HC Deb 26 April 1978 vol 948 cc1393-514

As amended (in the Standing Committee), considered.

4.10 p.m.

Mr. Alexander W. Lyon (York)

On a point of order, Mr. Speaker. I do not wish to challenge your selection of amendments, which, in any case, I am forbidden to do, but in relation to New Clause No. 8, which stands in my name, I wish to raise the issue of the way in which hon. Members are treated in respect of the selection of amendments.

The new clause was an attempt to revise Section 11 of the Local Government Act 1966 which is the only programme available to the Government for giving money to local authorities to help with the problems of New Commonwealth immigrants living in their areas.

At a time when everyone in the count-try is concerned about the state of race relations and all the major parties agree that there should be a positive response to the difficulties of race relations, it seemed an appropriate moment to try to widen the sphere of Section 11 in order to obtain better assistance for minority groups in this country. It was with that in mind that I chose the opportunity of this Bill to table the new clause.

In order to bring it within the terms of the Bill, I specifically limited it, by the first paragraph, to an amendment relating to the special areas of need under Clause 4(4) of the Bill. I thought that it was in order and would be called.

However, one of the learned Clerks has advised you that it is out of order because—

Mr. Speaker

Order. I must ask the hon. Gentleman to confine his point of order to me. It is not customary in the House to refer to my advisers.

Mr. Lyon

I shall do that, Mr. Speaker. The new clause has been ruled out of order on the basis that it is outside the Money Resolution. I take exception to that view. I do not believe that it is outside the Money Resolution.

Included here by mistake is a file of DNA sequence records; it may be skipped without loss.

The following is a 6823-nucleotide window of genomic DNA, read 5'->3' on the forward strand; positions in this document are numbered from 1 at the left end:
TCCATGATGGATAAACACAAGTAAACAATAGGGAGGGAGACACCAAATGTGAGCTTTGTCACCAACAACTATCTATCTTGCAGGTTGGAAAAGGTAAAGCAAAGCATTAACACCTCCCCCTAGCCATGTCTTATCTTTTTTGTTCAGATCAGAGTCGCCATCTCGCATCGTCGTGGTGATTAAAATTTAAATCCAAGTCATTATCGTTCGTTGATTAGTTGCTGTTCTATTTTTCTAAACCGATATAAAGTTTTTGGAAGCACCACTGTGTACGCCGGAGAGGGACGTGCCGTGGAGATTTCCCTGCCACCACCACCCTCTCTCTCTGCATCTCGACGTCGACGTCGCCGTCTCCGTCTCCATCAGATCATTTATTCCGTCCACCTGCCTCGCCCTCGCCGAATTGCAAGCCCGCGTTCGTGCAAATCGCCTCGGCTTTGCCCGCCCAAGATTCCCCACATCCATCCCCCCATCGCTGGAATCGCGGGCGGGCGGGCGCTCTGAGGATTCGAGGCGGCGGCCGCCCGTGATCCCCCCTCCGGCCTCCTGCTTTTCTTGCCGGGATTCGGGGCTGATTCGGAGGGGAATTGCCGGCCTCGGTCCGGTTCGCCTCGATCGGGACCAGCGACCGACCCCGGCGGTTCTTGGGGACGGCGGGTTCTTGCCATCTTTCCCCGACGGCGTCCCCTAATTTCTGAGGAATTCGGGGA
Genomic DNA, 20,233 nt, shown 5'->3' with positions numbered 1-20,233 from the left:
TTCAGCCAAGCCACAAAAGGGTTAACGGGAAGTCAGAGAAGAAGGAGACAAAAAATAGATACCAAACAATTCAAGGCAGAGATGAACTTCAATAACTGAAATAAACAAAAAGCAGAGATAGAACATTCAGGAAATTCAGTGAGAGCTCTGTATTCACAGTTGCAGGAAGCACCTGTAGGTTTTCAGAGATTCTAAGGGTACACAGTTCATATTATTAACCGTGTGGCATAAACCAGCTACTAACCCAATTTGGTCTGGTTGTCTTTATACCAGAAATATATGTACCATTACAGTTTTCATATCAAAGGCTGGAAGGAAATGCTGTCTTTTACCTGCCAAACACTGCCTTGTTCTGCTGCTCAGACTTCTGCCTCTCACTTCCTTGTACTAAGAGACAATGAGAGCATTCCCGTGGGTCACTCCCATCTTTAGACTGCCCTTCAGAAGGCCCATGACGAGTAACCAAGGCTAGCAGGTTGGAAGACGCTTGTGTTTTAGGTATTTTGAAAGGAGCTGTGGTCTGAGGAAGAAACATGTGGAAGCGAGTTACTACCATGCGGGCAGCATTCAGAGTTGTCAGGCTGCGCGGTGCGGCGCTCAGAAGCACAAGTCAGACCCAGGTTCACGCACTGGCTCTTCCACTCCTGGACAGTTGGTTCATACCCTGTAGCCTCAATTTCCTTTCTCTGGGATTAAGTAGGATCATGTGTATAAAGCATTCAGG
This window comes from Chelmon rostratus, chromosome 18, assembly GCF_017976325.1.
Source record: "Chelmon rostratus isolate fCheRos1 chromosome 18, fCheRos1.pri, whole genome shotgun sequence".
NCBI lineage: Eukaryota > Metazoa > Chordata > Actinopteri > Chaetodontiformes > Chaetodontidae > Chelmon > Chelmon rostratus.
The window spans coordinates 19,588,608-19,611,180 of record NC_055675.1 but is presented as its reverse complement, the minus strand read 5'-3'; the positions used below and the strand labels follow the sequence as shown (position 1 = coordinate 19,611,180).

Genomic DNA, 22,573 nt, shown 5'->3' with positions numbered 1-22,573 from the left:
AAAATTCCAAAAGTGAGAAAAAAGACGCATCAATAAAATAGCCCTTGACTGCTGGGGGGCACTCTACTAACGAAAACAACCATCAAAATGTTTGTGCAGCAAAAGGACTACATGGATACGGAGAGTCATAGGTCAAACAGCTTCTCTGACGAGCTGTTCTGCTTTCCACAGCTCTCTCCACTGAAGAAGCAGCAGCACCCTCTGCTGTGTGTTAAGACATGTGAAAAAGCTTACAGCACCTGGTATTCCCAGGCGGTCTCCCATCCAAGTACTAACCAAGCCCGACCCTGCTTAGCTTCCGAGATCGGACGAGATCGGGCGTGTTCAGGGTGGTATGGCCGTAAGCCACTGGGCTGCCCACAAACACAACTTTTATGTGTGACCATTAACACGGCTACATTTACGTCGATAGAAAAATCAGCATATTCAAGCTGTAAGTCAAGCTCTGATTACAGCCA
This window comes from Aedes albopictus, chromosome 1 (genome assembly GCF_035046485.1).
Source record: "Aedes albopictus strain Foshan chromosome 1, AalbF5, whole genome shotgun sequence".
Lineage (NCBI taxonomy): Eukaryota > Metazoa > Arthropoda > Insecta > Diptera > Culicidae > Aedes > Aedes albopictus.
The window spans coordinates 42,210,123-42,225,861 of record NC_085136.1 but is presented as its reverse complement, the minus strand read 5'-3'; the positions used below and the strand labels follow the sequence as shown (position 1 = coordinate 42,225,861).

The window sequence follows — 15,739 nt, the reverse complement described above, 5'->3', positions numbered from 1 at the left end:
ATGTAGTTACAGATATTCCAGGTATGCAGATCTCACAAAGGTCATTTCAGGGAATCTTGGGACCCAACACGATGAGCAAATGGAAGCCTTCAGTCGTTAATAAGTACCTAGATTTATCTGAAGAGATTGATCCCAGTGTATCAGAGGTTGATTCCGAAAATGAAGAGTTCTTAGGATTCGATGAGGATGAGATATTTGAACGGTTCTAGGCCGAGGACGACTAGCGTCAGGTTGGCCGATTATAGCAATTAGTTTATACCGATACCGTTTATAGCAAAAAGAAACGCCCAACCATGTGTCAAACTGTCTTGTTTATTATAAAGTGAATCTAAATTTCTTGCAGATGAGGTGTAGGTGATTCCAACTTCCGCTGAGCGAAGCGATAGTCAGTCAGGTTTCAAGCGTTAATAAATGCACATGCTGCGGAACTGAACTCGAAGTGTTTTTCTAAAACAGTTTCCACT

The difficulty is that I have no means within the procedure of the House to bring that to your attention unless I go to see the Clerk, before he makes his decision, in order to find out whether the new clause is in order. The result is that the Clerk has to be approached, has to consider the matter and has to get in touch with the hon. Member.

Mr. Speaker

Order. I have just told the hon. Member that he should refer to me. The Clerk does not decide which amendments are called. I decide that. The hon. Gentleman must direct his point of order to me or resume his seat.

Mr. Lyon

I shall direct the rest of my remarks to you, Mr. Speaker. Recognising that you are the final judge, I did my best to get in touch with you. The only way I can get in touch with you is to raise the matter on the Floor of the House or to see you before the Bill comes before the House.

The only opportunity I have of doing that is immediately before the debate, because the selection does not take place until 12 o'clock on the day of the debate. I came to see you at the earliest convenient opportunity and was told that you were not available for discussion.

I do not wish to suggest that that was a lack of courtesy to me. I am simply seeking to say that when hon. Members have a matter of first importance—as this is—affecting 2 million people in this country on the major issue of race relations and want to have it discussed at the most convenient opportunity on a Bill of this nature, the only way in which they can make representations to you is by raising the matter on the Floor of the House—even though we know it to be incapable of a positive response because the rules of order of the House make it impossible to challenge your selection at this stage.

I am seeking to find a way by which we can make a positive application to you about a legitimate disagreement of interpretation on the advice on which you act in regard to what is and is not in order in relation to a particular amendment.